Why study users? An environmental scan of use and users of digital resources in humanities and social sciences undergraduate education

Diane Harley


This article presents an overview of a two-year study [1] that (1) mapped the universe of digital resources available to undergraduate educators in the humanities and social sciences (H/SS); and, (2) examined how a better understanding of the variation in use and users can benefit the integration of these resources into undergraduate teaching. Our results suggest that faculty use a vast array of online materials from both educational and “non-educational” sources, but many do not use digital resources for a host of reasons including the lack of direct relevance to their preferred pedagogical approaches, and insufficient time and classroom resources. Our discussions with digital resource providers confirmed that an understanding of the actual use of their resources in undergraduate settings is often murky. These discussions also made clear that resources created by higher education institutions will continue to proliferate despite a lack of formal knowledge about users and/or clear models for financial sustainability. A more precise understanding of the diversity of use and user behavior, and the ability to share findings from user studies, will require that the digital resource development community make typologies, standards of data and data collection, and results more transparent.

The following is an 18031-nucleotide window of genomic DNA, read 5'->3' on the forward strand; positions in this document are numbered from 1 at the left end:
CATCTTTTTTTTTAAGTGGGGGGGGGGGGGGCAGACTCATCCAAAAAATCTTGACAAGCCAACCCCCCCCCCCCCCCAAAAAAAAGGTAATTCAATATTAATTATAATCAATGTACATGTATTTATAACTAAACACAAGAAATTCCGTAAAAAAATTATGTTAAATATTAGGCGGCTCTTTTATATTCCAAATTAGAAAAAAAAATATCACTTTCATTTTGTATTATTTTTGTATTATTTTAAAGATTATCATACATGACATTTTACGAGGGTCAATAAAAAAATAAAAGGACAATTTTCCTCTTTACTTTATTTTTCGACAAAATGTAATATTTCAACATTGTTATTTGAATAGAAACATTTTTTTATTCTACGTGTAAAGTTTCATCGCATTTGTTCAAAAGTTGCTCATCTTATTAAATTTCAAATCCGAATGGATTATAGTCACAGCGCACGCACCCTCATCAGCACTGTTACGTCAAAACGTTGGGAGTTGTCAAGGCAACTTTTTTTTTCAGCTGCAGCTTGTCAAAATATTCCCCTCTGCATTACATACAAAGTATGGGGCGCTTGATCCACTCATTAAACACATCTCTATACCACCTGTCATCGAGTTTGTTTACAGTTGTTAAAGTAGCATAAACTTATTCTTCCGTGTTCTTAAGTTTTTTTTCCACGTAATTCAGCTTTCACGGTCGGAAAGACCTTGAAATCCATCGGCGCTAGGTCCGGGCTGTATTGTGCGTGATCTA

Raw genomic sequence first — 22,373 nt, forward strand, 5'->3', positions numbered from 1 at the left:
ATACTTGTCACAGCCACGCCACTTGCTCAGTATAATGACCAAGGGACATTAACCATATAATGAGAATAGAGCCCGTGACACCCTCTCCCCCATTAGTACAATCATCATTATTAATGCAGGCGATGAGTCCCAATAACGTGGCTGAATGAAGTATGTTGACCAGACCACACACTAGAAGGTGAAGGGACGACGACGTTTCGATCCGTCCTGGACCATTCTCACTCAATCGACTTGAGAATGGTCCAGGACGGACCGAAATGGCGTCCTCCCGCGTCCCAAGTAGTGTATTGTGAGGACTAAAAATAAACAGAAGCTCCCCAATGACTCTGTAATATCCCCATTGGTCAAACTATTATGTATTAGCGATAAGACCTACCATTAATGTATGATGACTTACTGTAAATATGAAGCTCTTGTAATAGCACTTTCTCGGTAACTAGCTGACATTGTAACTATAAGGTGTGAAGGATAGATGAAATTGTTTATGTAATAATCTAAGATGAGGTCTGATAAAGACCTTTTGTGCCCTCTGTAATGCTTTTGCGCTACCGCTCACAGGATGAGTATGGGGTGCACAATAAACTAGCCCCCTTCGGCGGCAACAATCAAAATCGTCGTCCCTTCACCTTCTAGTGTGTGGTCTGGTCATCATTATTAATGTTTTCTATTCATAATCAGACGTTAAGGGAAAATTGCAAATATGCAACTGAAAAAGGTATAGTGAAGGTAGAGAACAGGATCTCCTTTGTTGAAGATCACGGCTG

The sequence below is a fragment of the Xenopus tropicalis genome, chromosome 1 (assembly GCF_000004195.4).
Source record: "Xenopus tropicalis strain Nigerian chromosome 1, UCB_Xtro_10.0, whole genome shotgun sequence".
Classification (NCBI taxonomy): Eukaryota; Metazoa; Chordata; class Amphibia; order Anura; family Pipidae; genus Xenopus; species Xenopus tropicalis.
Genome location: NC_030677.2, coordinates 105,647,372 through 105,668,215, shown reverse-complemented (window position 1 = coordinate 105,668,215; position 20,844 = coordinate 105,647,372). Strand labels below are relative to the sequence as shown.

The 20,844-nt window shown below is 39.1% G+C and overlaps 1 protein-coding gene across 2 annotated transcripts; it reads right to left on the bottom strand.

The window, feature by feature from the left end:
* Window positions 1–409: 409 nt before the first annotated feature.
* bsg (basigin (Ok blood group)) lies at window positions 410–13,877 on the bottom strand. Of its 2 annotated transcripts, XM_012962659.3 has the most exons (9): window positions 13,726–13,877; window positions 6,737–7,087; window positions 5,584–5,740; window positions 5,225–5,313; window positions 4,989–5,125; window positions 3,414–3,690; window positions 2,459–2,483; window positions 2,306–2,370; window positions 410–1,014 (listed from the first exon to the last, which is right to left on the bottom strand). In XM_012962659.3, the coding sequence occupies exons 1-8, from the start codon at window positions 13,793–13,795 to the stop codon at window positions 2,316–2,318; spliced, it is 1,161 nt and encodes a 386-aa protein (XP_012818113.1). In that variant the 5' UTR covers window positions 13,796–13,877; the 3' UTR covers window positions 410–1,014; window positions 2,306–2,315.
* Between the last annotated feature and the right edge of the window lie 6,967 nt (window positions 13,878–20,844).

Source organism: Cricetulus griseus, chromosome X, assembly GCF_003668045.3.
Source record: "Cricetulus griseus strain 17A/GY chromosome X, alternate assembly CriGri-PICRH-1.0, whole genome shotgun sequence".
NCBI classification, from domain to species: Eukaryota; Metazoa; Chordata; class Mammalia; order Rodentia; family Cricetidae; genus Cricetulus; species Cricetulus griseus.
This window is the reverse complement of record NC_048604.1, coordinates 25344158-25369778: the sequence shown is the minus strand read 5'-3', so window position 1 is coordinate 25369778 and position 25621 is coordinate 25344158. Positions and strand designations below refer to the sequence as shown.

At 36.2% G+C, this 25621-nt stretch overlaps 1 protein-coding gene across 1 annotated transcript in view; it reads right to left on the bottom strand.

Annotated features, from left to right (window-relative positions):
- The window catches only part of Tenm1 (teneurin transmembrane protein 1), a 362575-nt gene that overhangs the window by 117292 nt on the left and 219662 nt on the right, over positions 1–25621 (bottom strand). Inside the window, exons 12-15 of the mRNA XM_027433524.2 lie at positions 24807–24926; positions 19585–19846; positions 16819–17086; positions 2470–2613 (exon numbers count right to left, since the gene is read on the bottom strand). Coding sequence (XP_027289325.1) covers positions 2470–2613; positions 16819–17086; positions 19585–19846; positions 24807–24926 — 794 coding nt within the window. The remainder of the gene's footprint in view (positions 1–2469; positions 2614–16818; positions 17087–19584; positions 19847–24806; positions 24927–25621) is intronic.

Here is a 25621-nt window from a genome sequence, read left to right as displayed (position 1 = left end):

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DOI: https://doi.org/10.5210/fm.v12i1.1423

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